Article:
Thursday, July 19, 2012

Dear Entertainment Industry

Dear Entertainment Industry,

We have a problem.

You've known about this problem for a long time, but let's go over it again.

People spend a lot of time watching TV.  They also spend a lot of time playing videogames.

TV, movies, and games show us a wide variety of white men and boys.  White men and boys are portrayed as heroes, villains, hotshots, nerds, athletes, homebodies, wealthy, impoverished, and on, and on, and on.  If you're a white guy, you're going to see a lot of other white guys onscreen who might look and act similarly to you, and a lot of white guys onscreen with enviable lives you wish you had.  Because white guys are often in major roles, they have more fully developed characters, so you'll see more white guys as fully rounded people.

For women and for guys of color, not so much.  They're not as often the protagonist.  Sometimes they're an obvious token character; sometimes they're nowhere to be seen.  Without as many fleshed-out roles, they're easily pigeonholed.  Women are hangers-on, love interests, eye candy, worthless if not sexually appealing.  Black men are thugs.  People of color who aren't black are adrift in a sea of whiteness.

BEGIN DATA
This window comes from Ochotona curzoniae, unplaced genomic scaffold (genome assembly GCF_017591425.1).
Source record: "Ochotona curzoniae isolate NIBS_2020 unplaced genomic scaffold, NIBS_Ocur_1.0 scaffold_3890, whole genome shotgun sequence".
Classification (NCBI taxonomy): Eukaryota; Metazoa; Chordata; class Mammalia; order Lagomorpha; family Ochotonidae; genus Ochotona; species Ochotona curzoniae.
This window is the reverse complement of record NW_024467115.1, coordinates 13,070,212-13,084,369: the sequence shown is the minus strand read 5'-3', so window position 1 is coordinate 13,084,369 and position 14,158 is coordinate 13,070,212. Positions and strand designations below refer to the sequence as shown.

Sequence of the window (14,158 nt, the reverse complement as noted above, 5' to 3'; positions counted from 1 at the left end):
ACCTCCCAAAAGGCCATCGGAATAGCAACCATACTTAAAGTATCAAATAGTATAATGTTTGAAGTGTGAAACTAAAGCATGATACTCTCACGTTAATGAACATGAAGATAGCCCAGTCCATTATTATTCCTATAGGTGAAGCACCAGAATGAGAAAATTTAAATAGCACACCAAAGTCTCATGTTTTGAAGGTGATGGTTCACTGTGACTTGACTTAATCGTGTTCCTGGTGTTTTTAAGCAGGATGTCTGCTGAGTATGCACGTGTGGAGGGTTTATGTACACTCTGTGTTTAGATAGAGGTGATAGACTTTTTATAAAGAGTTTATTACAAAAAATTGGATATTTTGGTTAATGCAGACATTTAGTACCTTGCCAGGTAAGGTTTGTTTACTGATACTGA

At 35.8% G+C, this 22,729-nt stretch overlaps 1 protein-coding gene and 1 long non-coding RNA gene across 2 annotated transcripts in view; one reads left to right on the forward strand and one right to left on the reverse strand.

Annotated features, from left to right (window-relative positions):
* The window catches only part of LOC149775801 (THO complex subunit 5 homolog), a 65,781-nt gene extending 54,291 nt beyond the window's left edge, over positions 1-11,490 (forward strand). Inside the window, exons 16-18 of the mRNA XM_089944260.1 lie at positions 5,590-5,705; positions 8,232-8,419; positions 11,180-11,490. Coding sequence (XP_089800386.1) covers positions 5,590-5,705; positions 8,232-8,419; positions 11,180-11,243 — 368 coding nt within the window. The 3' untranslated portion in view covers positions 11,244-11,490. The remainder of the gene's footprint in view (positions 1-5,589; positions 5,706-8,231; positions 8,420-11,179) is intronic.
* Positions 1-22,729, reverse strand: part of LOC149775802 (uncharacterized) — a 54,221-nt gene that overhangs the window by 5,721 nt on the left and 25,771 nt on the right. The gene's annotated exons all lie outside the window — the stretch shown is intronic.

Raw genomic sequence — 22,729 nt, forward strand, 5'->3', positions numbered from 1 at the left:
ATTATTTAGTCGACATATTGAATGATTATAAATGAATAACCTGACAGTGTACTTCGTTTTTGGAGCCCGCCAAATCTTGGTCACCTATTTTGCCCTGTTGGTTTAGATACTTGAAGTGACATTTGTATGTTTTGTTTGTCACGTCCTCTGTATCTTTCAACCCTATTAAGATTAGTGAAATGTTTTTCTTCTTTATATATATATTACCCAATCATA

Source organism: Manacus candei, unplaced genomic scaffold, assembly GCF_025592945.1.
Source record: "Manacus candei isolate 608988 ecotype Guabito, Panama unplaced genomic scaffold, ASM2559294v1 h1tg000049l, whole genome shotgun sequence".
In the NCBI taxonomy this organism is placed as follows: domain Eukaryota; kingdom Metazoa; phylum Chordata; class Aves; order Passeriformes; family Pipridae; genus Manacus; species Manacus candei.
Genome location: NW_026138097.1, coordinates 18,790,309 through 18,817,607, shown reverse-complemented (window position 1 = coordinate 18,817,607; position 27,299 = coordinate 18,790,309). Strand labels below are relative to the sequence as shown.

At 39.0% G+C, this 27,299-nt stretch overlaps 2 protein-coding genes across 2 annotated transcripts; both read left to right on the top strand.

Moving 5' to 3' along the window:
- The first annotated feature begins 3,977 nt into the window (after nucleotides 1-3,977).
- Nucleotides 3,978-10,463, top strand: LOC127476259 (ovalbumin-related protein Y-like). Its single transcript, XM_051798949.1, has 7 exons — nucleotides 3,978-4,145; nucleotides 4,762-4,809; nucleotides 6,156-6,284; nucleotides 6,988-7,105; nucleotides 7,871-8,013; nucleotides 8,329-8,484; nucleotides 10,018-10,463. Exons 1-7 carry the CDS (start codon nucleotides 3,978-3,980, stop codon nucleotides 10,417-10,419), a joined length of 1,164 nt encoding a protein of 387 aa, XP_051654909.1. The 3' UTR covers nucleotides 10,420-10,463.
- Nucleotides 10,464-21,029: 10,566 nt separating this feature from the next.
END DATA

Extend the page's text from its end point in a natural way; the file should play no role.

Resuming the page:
This is not good for anyone.
If you are a white girl, a black girl or a black boy, exposure to today's electronic media in the long run tends to make you feel worse about yourself. If you're a white boy, you'll feel better, according to a new study led by an Indiana University professor.
Boys of color and all girls watch TV and play videogames and learn to feel like crap about themselves.  They're seeing images and watching stories which portray them as less-than, pigeonholed, stereotyped.

At least we can feel good about the white boys, right?  They feel great about themselves!

But how do they feel about everyone else?  They're watching the same shows as the girls, as the boys of color.  They're hearing and seeing the same messages, that girls are less-than, that boys of color fall into various stereotypes.  They're pulling in the same sexist, racist ideas.

You're making white boys feel great!  At the expense of everyone else.  Why not make everyone feel great?  Why not portray a rich array of all people?  Let's see more interesting, witty, heroic women.  More confident, intelligent, well-rounded people of color.  Let's give these boys and girls (and men and women) characters they can identify with and aspire to be.
An earlier study co-authored by her and Harrison suggests that video games "are the worst offenders when it comes to representation of ethnicity and gender."
Gaming companies, come on.  Get your shit together.  You can do better than this.  "Kids playing games" is an idea we like to associate with happy, fun times, fond memories, laughter.  Give them a good time that everyone can enjoy, not just the white guys.

With love,
Frank Lee

With thanks to

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